I've decided to make a change in the format of The Cannon's Mouth / Par la Bouche de nos Canons. Basically, I'm going to try to make this blog more personal. As I close in on the one year anniversary of working on this project, and as I approach 120 posts, I've been thinking about the format I've settled into. And, to be blunt, I'm not happy with it. So, it's time for a change. I'm going to try to approach the writing of this blog in the more traditional (if such a term can be used for a technology so new) sense of the genre being a "web log", or diary if you will. This is reflected in my new masthead statement: "A journey through Canada's military history / Un voyage par l'histoire militaire du Canada". After all, most of what I post is a reflection of the material I discover as I follow the paths of my craft as an historian. The remainder comes from readers who send me information, and for that I'm quite glad and would like to say thank you. Please keep sending me material as I have no intention of straying from the subject matter at the core of this blog - just how it's presented.
I'm going to begin with some of the highlights of my experiences in the pursuit of Canadian military history yesterday. I spent the day at Library and Archives Canada looking at a couple of areas of research. First, I was looking for material on a trench raid in which the 49th Battalion, CEF, participated in during early June 1917. This was to help with material I've been putting together on the raid for my job at the Directorate of History and Heritage, Department of National Defence. More on that subject in a future post. Suffice it to say, I looked through a couple of battalion files on "minor operations" - the intriguing name given to patrols, trench raids, small scale attacks - but didn't find much new to me.
The second area I spent researching (and on my own time) involved finishing researching the operations log / war diary of First Canadian Army for December 1944 and January 1945 as well as the war diary for the headquarters of the 4th Canadian Armoured Division for the same period. The reason for this is work on a book length project for which I know a publisher who is very interested in having me produce a manuscript for. The project is the Allied assault on the island of Kapelsche Veer, in southwestern Holland, from late December 1944 through January 1945. This was a nasty piece of business, the terrible weather colliding with a strong sense of pointlessness about the entire endeavour. I had the opportunity to conduct a battlefield tour of the island with Dr. Steve Harris (Chief Historian, Directorate of History and Heritage) in May 2005 for the Canadian Forces' contingent involved in the commemorations marking the 60th anniversary of the end of the war in Europe. Three visits to the island - the surface of which has only changed minimally in sixty years - and I was hooked. This is a sad, heroic, tragic, violent tale - war in a nutshell. To date, there have only been a couple of article of chapter length treatments of the operation in English and the subject cries out for more. I'm still in the very early stages of research on the project, but I'm already finding fascinating avenues to follow, coming up with interesting questions, and discovering primary and secondary sources in English, French, Dutch, German and Polish (the 1st Polish Armoured Division attacked first).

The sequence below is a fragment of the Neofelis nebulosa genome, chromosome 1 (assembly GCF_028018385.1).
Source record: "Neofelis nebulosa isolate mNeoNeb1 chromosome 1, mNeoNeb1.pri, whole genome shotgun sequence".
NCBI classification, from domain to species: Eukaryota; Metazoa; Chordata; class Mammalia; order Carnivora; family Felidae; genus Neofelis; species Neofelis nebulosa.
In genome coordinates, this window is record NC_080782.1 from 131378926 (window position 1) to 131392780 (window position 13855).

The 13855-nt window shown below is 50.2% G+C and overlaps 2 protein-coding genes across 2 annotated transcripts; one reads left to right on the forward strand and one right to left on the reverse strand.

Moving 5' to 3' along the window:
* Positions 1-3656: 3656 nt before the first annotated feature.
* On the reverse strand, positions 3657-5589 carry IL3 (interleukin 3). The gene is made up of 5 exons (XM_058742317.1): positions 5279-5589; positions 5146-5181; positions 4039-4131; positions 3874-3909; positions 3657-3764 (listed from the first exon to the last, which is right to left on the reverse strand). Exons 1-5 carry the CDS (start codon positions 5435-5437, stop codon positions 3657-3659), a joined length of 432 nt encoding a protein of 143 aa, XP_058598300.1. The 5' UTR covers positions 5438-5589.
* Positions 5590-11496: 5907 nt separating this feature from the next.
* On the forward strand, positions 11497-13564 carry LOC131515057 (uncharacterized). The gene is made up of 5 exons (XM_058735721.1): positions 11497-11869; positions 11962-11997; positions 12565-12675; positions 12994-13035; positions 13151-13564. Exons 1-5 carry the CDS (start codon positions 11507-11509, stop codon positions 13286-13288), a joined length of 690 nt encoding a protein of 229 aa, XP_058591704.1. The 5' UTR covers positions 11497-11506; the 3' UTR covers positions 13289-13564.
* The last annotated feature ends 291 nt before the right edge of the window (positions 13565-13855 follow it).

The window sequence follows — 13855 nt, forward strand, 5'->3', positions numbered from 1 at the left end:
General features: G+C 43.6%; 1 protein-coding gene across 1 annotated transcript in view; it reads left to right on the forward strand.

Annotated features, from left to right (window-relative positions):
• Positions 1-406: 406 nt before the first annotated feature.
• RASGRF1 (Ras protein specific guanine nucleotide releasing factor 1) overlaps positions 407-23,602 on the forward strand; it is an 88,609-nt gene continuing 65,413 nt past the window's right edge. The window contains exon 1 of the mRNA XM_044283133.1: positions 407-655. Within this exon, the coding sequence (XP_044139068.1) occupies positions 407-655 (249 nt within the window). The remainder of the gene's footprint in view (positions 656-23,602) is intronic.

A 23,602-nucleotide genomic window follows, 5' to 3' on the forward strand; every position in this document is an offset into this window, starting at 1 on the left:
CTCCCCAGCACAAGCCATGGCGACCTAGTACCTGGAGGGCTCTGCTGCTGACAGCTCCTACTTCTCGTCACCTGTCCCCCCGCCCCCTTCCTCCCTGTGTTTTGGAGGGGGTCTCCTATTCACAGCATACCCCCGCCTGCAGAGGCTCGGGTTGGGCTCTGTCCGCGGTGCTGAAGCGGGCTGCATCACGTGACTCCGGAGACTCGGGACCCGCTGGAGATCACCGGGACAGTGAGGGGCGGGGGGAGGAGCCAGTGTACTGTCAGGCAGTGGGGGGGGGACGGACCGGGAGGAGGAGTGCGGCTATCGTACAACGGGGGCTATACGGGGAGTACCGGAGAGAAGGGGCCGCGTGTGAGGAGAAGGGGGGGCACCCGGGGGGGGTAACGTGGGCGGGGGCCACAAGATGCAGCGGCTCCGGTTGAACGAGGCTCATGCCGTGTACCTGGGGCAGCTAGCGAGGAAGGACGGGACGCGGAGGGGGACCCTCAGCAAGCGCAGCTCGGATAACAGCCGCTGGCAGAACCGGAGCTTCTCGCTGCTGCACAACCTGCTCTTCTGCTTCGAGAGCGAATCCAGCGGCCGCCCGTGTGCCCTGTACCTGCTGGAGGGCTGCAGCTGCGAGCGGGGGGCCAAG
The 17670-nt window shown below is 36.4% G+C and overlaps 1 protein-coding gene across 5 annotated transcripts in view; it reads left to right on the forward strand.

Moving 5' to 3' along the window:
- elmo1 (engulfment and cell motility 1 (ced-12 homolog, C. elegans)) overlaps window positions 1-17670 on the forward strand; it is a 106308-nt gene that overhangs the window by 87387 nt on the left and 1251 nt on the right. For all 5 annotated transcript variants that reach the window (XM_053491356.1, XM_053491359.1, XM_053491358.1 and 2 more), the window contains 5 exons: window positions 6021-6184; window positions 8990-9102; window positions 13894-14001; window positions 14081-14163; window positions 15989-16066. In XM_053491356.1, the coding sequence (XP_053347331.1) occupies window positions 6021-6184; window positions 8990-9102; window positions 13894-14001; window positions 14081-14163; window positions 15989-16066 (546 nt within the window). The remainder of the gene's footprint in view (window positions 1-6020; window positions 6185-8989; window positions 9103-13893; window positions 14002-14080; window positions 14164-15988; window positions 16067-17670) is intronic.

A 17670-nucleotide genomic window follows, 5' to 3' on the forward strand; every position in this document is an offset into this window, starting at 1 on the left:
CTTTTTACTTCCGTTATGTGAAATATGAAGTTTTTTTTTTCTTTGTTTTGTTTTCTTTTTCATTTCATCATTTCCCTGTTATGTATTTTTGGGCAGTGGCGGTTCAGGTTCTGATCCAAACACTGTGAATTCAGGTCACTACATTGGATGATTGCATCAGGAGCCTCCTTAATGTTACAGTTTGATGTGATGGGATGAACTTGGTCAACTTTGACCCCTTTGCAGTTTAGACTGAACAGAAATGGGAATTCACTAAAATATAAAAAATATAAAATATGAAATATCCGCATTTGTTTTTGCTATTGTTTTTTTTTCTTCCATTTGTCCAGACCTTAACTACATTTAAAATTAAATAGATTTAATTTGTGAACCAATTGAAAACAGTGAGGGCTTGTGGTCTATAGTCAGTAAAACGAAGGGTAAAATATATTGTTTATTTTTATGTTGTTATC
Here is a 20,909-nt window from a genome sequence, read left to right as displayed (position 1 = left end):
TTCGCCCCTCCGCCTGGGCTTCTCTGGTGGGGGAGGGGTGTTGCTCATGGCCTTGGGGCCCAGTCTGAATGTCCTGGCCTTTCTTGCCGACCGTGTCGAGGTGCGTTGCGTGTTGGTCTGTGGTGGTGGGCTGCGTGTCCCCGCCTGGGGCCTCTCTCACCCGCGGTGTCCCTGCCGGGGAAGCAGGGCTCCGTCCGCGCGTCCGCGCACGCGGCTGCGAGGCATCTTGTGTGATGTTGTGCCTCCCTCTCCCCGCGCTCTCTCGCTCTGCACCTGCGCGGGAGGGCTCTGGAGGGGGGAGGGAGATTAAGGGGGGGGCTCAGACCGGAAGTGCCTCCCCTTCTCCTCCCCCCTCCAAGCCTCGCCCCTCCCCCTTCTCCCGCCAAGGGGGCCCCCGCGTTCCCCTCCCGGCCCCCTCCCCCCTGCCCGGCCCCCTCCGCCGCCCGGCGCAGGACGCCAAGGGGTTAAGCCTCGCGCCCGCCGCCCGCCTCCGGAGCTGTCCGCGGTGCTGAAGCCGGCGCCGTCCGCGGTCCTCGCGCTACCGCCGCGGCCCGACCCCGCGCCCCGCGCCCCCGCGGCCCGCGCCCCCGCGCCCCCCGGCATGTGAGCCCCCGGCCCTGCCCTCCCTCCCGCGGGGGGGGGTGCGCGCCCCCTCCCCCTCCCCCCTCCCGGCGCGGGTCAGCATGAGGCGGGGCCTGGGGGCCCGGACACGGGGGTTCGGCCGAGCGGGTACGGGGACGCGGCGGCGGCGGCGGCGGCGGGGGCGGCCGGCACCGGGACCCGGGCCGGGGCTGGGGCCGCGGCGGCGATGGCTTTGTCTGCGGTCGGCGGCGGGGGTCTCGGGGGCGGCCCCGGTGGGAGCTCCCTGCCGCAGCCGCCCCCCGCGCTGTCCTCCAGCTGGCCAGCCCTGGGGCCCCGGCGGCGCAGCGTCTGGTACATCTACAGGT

Last night, I stumbled across the latest issue of the Canadian Military Journal / Revue militaire canadienne, vol.7, no.4, Winter 2006-07, to be precise. The electronic version always precedes the hard copy which I see at work. As usual, this journal has much to offer in the way of Canadian military history, including: Second Lieutenant Will Lofgren's "In Defence of 'Tommy' Burns" / "À la défense de « Tommy » Burns"; Béatrice Richard's "Henri Bourassa and Conscription: Traitor of Saviour?" / "Henri Bourassa et la conscription : traître ou sauveur?"; Rob Stuart's "Leonard Birchall and the Japanese Raid on Colombo" / "Leonard Birchall et le raid japonais sur Colombo"; Eric Wagner's "The Peaceable Kingdom? The National Myth of Canadian Peacekeeping and the Cold War" / "Un royaume pacifique? Le mythe canadien du maintien de la paix et la guerre froide", as well as a handful of book reviews on historical publications.